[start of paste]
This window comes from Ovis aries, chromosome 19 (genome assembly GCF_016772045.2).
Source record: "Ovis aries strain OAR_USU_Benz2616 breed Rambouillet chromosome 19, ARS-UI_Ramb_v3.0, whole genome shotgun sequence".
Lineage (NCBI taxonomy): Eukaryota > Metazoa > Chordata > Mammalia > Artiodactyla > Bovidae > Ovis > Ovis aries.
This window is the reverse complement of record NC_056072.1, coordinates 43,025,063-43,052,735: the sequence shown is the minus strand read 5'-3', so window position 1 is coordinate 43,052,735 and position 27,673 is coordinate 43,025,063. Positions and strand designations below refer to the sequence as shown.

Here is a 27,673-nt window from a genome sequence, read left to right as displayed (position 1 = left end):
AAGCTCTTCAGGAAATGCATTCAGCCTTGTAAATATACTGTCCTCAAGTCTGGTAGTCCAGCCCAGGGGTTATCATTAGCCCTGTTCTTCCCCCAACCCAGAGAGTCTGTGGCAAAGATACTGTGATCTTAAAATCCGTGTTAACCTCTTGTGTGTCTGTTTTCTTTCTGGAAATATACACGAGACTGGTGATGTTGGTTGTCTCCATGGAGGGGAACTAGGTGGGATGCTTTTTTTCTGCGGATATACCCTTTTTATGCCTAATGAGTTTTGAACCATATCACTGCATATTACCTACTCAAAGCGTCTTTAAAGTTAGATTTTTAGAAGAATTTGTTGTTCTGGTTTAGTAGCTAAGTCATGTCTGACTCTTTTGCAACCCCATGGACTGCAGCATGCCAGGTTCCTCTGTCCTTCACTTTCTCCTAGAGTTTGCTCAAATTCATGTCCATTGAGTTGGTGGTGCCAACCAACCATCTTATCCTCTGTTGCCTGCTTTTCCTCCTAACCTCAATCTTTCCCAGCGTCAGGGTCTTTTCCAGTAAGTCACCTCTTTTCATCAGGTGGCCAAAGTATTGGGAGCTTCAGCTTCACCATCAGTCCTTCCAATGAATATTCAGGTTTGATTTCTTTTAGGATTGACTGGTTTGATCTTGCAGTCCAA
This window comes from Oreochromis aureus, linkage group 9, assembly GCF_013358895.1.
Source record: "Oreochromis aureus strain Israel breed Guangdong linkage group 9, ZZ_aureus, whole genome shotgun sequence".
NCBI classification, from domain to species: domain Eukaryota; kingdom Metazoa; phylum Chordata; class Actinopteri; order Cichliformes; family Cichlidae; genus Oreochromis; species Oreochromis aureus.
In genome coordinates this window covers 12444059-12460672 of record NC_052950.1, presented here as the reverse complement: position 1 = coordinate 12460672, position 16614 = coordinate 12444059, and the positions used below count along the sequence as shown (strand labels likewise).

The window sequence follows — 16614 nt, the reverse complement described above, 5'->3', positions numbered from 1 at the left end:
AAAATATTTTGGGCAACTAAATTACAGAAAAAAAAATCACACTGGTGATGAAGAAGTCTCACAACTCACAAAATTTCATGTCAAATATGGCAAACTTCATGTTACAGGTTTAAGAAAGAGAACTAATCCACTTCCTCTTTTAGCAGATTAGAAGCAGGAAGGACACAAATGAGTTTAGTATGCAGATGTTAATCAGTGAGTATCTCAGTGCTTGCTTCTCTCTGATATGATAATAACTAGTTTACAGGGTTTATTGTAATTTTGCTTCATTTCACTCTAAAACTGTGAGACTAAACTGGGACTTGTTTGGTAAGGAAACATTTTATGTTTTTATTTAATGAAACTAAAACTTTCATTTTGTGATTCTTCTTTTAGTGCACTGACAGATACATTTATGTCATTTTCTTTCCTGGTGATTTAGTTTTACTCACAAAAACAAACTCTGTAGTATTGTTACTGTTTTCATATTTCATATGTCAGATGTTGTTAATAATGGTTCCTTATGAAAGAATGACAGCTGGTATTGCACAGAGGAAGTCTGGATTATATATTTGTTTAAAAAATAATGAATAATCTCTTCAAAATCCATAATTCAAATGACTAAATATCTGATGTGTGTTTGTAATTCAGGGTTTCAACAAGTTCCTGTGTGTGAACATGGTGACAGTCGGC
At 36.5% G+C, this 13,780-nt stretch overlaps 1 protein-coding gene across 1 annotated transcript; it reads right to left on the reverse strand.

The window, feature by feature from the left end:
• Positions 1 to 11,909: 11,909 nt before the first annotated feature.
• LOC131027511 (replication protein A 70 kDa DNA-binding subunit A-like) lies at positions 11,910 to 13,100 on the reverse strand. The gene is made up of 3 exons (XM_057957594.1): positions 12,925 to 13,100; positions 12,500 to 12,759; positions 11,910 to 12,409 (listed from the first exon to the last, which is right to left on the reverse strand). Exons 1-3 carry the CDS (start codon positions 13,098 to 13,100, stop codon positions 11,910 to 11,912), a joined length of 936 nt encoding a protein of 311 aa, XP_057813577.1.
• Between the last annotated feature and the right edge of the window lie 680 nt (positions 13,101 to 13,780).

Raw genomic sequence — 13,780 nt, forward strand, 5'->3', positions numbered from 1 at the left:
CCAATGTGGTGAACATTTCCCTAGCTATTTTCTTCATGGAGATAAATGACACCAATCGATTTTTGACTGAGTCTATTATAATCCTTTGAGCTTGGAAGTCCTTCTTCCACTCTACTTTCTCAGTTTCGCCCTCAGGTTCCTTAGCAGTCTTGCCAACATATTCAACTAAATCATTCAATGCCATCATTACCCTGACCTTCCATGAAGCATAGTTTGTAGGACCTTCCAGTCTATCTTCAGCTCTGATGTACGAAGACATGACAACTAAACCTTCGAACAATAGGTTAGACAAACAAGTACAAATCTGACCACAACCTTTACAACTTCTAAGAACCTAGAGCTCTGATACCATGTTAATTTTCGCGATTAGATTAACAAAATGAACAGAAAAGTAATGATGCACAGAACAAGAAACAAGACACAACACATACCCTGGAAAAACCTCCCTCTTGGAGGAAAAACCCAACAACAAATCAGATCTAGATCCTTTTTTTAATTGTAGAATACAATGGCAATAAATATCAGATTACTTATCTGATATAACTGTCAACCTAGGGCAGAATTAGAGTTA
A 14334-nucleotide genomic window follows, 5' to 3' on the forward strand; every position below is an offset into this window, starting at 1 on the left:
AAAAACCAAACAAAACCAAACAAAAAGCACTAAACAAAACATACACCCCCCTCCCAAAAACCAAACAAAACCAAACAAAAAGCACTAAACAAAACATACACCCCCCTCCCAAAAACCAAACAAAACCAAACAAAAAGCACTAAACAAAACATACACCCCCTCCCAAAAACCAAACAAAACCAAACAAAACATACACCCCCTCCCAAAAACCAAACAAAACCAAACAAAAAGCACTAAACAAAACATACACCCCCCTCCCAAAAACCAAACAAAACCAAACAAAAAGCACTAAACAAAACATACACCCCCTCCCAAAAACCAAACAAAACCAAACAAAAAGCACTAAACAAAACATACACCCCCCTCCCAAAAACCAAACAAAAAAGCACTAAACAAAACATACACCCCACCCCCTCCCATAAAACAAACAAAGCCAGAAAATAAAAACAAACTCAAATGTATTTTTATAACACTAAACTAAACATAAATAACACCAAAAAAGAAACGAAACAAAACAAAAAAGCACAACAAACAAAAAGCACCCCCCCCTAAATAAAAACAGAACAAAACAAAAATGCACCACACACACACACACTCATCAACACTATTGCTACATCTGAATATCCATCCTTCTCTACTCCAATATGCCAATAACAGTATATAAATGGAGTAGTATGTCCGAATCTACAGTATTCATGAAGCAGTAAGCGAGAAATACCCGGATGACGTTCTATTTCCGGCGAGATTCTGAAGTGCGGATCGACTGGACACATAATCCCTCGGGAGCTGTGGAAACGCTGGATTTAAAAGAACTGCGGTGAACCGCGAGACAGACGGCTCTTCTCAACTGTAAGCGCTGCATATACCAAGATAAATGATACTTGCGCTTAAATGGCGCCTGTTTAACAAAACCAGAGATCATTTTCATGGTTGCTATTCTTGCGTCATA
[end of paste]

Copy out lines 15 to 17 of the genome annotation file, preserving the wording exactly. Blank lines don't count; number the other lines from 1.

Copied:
• Positions 1 to 11,909: 11,909 nt before the first annotated feature.
• LOC131027511 (replication protein A 70 kDa DNA-binding subunit A-like) lies at positions 11,910 to 13,100 on the reverse strand. The gene is made up of 3 exons (XM_057957594.1): positions 12,925 to 13,100; positions 12,500 to 12,759; positions 11,910 to 12,409 (listed from the first exon to the last, which is right to left on the reverse strand). Exons 1-3 carry the CDS (start codon positions 13,098 to 13,100, stop codon positions 11,910 to 11,912), a joined length of 936 nt encoding a protein of 311 aa, XP_057813577.1.
• Between the last annotated feature and the right edge of the window lie 680 nt (positions 13,101 to 13,780).